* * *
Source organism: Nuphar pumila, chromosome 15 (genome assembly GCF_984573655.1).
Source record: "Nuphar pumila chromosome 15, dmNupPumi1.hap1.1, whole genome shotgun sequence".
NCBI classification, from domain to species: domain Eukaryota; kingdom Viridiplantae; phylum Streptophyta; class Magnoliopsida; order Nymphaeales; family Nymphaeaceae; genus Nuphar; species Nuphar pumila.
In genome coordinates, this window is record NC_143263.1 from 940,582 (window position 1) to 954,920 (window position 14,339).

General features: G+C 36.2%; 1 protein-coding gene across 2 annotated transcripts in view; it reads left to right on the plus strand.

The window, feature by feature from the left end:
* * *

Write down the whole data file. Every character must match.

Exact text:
Source organism: Nuphar pumila, chromosome 15 (genome assembly GCF_984573655.1).
Source record: "Nuphar pumila chromosome 15, dmNupPumi1.hap1.1, whole genome shotgun sequence".
NCBI classification, from domain to species: domain Eukaryota; kingdom Viridiplantae; phylum Streptophyta; class Magnoliopsida; order Nymphaeales; family Nymphaeaceae; genus Nuphar; species Nuphar pumila.
In genome coordinates, this window is record NC_143263.1 from 940,582 (window position 1) to 954,920 (window position 14,339).

General features: G+C 36.2%; 1 protein-coding gene across 2 annotated transcripts in view; it reads left to right on the plus strand.

The window, feature by feature from the left end: